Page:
A leap of faith – Really getting out of your comfort zone

It’s a little disconcerting how all of my initial writing is in some way about myself, maybe that is the narcissist in me. However, I do want to talk about something that I believe affects a lot of the people around the world that I’ve met and that is the idea of staying within their comfort zone.

I want to be clear that I’m going to be a bit off the grain here, even though my position may be lacking in scientific research. I believe there is a pretty obvious consensus in historical events that support my point.

It’s not unusual to receive advice from business elites or self help gurus that the best way to improve yourself is to step out of your comfort zone. However, it’s often stated that we learn less optimally if we step too far out of our comfort zones. My contention is that sometimes it’s necessary to take a leap of faith, remove ourselves from our comfort zones, and force ourselves to adapt.

There is an oft-cited study from 1908 conducted by two psychologists, Robert M. Yerkes and John D. Dodson. The basic premise of the experiment is that they built a habit in mice by reinforcing the choices between a black and white card set on different paths by giving an electric shock when the mice chose the black card. They found that with a much higher shock, the mice learned faster than if the shock was low. The highlight of the conclusion, however, is that the mice learned even faster when the shock was at an optimal level, when it was not too high or too low.

This has been construed by many as evidence that we as humans learn the best when we do not stray too far from our comfort zones. The idea is that when we’re under too much stress or duress, it becomes more difficult for us to learn. This idea is often reiterated on major publications and many of them cite the same report and repeat the same principles.

My contention to this ideology is the fact that there is proof of humans achieving greater success when they are able to meet the challenge whilst under pressure.
Break the cauldrons and sink the boats
I recently spoke with a friend and colleague in which we were discussing the mindset of a person when it comes to achieving goals. He told me the story of the Chinese General Xiang Yu (232-202 BC) and what the general did during the Battle of Julu.

His acts during this battle are the sources of several Chinese idioms, one being 破釜沉舟, which directly translates to “Break the cauldrons and sink the boats”. The rough meaning of this is to cut off all means of retreat thereby forcibly creating a point of no return. General Xiang Yu accomplished this by ordering his troops to destroy the troop’s cooking utensils, scuttling the boats they had used to fjord the river, and disposing of all but three day’s worth of food supplies. It’s a repeated act throughout history where a choice is made to cut off all means of retreat. He had given his men a choice to fight and win, or die trying.

It isn’t possible for us to prove that it was General Xiang’s decision that made it possible for his troops to win against their enemies. What we do know however, is that General Xiang and his army were able to win against overwhelming odds. So much so that a second Chinese idiom from the battle is 以一當十, which has a meaning of “Pitting the strength of one against ten”.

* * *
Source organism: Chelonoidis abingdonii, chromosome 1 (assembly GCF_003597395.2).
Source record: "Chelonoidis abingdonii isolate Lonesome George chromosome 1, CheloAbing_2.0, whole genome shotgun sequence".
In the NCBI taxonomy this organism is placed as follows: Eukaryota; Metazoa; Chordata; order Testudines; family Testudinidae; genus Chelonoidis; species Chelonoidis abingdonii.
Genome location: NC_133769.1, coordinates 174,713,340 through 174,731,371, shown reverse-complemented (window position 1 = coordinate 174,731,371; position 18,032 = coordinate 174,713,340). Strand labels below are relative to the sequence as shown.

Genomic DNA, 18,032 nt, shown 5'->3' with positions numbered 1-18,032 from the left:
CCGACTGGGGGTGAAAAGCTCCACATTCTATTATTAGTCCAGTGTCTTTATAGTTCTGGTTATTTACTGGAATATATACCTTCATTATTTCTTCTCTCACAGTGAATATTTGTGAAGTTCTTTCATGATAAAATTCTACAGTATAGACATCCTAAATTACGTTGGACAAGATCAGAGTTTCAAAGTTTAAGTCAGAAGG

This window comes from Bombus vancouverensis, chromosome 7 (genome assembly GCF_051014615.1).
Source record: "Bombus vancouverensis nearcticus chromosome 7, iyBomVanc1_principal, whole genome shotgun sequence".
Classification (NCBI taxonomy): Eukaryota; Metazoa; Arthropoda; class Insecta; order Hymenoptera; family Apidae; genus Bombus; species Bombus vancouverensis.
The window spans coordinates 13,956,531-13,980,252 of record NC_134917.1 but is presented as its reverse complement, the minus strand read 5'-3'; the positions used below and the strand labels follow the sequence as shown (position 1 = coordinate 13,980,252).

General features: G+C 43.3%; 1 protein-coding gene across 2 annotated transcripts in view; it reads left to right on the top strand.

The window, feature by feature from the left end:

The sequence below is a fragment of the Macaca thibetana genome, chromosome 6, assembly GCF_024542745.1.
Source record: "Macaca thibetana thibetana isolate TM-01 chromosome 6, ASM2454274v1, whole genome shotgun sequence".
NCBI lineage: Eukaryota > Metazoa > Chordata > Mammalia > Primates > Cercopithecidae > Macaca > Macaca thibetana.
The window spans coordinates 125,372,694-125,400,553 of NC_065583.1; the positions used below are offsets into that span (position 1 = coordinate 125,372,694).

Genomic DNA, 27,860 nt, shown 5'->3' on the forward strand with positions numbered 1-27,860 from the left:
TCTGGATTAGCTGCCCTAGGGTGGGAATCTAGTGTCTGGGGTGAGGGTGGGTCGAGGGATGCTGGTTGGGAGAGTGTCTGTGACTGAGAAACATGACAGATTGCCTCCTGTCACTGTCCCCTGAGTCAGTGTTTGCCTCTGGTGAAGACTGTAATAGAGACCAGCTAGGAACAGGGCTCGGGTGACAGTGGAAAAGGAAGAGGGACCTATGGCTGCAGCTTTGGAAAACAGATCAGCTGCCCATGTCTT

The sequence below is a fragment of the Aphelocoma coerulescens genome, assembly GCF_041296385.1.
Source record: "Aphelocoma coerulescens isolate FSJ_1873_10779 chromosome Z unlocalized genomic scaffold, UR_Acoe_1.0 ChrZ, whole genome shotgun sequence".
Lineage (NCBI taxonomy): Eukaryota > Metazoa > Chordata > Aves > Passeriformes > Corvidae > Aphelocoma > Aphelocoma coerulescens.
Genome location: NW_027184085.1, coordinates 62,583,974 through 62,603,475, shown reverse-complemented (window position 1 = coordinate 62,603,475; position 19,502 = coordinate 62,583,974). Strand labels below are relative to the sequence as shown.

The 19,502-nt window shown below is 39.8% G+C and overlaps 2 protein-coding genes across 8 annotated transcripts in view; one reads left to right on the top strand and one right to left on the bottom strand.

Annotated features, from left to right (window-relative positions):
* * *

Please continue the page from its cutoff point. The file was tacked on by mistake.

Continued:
If you really want something, ask yourself, are you really doing everything in your power to acquire that something?

Idioms and actions like these are seen throughout history and in various cultures. Something Western readers will be more familiar with relate to backing an animal into a corner or drawing a line in the sand. Similarly, there are known cases of hysterical strength, incidents where a human displays extreme strength, such as lifting a car.

We can even look at war refugees, or illegal immigrants. Take a second to consider what is being given up when they arrive to the decision of leaving everything they’ve ever known behind. The idea that having a do or die choice forces the decider to do everything within their power to survive can almost be considered common knowledge.

This is what I mean when I tell people to get out of their comfort zone. If you really want something, ask yourself, are you really doing everything in your power to acquire that something? Have you truly pushed yourself to your limits?

I had given myself an option to fail before my feet ever hit the ground.

The reason I wanted to write about this subject, like I said at the beginning of this article, is for a personal reason. I had always planned to move to China and I had a very safe plan in place to set that plan in motion. Not everything goes according to plan and as such, I moved here much earlier than I had planned. Regardless, I told myself that this is what I wanted and I was here to make that a reality.

However, I also always had a Plan B. Some of you may be thinking that’s obvious, it’s just smart planning. It recently occurred to me that Plan B wasn’t smart planning, it was safe planning. I had given myself an option to fail before my feet ever hit the ground.

My point of course is not that you should set yourself up to fail. What I am trying to iterate is that you need to know exactly what decision you are making. Every single plan should be in support of yourself reaching the goals of that decision. If you can force yourself into a mindset where failing is not an option, then you only have a single option remaining.

About leonoxme

leonoxmeLeonox is the pseudonym for the main writer behind the http://leonox.me website. If you enjoy reading the content and would like to support leonox.me, you can visit the donations page by clicking here

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